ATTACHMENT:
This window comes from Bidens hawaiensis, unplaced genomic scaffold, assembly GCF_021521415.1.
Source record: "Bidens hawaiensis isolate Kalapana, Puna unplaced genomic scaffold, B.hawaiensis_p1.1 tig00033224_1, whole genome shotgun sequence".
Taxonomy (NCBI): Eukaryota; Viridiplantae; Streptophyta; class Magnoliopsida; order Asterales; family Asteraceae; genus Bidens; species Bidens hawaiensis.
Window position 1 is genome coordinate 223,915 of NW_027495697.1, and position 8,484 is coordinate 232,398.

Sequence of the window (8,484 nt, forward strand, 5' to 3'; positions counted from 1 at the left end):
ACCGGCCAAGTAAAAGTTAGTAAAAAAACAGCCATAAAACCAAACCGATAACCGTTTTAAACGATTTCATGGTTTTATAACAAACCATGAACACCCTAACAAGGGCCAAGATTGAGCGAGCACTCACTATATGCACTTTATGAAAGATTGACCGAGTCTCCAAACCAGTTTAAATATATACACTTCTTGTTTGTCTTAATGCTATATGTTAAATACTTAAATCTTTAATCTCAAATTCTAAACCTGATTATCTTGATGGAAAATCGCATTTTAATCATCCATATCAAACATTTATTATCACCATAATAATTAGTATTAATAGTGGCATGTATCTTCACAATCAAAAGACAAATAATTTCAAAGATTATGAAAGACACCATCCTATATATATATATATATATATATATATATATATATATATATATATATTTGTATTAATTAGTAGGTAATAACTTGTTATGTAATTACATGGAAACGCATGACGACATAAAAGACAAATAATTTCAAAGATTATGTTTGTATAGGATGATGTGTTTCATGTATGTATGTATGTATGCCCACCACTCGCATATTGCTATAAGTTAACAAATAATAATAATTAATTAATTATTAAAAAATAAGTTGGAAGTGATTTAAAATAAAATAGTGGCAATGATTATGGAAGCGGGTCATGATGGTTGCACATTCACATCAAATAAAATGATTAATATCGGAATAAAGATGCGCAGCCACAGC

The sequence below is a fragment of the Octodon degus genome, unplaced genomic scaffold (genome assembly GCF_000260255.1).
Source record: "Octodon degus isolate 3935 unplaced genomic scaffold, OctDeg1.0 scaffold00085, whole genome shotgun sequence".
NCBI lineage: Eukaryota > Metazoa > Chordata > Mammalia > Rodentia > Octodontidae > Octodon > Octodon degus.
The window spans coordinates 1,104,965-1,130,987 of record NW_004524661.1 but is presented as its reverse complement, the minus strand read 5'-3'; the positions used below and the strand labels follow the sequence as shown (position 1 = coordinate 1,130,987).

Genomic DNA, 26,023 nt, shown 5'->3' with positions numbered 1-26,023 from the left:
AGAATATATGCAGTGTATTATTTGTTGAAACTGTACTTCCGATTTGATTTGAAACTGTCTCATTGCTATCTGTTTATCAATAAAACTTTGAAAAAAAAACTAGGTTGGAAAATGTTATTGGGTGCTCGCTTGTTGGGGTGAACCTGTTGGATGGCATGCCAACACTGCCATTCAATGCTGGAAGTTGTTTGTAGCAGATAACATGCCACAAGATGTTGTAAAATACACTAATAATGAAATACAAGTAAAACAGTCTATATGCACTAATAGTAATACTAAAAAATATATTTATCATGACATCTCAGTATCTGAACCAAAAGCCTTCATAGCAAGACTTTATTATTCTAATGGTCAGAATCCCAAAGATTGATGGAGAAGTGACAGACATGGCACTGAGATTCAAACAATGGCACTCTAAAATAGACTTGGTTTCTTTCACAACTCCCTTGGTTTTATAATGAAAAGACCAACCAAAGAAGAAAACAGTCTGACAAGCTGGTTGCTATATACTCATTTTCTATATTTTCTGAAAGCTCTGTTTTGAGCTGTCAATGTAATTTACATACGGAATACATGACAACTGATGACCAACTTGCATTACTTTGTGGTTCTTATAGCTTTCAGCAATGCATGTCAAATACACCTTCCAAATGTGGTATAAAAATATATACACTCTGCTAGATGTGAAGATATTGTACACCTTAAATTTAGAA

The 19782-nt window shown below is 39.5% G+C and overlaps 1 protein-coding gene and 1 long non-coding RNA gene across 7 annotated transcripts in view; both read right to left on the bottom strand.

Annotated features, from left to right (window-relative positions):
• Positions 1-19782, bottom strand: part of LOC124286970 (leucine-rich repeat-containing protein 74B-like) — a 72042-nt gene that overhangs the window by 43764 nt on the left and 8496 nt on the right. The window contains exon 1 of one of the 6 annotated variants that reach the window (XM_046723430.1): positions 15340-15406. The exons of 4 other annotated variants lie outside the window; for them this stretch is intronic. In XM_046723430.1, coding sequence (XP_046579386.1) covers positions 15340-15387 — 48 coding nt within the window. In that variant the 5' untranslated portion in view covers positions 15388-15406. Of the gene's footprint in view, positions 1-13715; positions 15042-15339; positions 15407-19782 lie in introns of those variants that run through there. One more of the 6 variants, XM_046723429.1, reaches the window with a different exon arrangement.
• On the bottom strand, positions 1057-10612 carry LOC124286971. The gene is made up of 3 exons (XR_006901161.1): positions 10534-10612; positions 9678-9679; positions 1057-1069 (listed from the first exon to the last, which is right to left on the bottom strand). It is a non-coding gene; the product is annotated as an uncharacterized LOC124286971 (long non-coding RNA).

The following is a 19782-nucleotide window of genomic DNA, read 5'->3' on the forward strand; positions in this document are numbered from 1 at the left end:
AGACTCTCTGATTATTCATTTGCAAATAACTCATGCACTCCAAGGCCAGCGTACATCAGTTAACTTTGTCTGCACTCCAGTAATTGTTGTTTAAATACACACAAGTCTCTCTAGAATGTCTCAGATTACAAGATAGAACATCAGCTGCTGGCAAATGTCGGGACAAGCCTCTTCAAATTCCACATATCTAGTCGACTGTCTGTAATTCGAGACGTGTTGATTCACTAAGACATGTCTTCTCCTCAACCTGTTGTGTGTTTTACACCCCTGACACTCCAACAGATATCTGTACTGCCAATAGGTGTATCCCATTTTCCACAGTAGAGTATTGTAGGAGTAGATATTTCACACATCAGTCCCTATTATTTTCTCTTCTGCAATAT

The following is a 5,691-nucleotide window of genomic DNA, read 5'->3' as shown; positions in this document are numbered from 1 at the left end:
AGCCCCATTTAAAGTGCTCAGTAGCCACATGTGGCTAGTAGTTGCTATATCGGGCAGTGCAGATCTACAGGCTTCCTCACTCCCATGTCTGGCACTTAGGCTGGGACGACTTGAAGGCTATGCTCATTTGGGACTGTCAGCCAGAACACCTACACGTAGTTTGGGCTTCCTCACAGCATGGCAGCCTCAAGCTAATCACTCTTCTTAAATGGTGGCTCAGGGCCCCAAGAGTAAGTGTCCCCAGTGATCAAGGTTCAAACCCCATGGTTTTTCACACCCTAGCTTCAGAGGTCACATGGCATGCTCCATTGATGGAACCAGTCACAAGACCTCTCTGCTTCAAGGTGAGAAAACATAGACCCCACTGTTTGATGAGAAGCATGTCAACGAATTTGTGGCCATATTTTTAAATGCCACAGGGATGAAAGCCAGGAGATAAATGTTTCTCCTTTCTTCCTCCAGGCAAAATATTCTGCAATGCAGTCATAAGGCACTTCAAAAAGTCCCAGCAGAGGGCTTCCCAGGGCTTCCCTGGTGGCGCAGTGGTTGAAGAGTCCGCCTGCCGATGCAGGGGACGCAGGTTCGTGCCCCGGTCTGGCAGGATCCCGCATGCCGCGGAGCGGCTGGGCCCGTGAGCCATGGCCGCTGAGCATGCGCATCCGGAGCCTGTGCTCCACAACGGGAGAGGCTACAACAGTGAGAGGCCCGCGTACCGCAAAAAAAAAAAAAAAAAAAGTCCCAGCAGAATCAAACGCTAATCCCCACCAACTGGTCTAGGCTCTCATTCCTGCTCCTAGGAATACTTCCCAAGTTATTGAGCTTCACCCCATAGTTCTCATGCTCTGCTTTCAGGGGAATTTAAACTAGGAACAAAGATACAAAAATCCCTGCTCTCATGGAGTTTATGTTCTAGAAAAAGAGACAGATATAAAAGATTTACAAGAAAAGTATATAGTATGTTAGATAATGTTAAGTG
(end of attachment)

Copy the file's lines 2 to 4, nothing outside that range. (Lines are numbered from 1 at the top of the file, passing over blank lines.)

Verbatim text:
Source record: "Bidens hawaiensis isolate Kalapana, Puna unplaced genomic scaffold, B.hawaiensis_p1.1 tig00033224_1, whole genome shotgun sequence".
Taxonomy (NCBI): Eukaryota; Viridiplantae; Streptophyta; class Magnoliopsida; order Asterales; family Asteraceae; genus Bidens; species Bidens hawaiensis.
Window position 1 is genome coordinate 223,915 of NW_027495697.1, and position 8,484 is coordinate 232,398.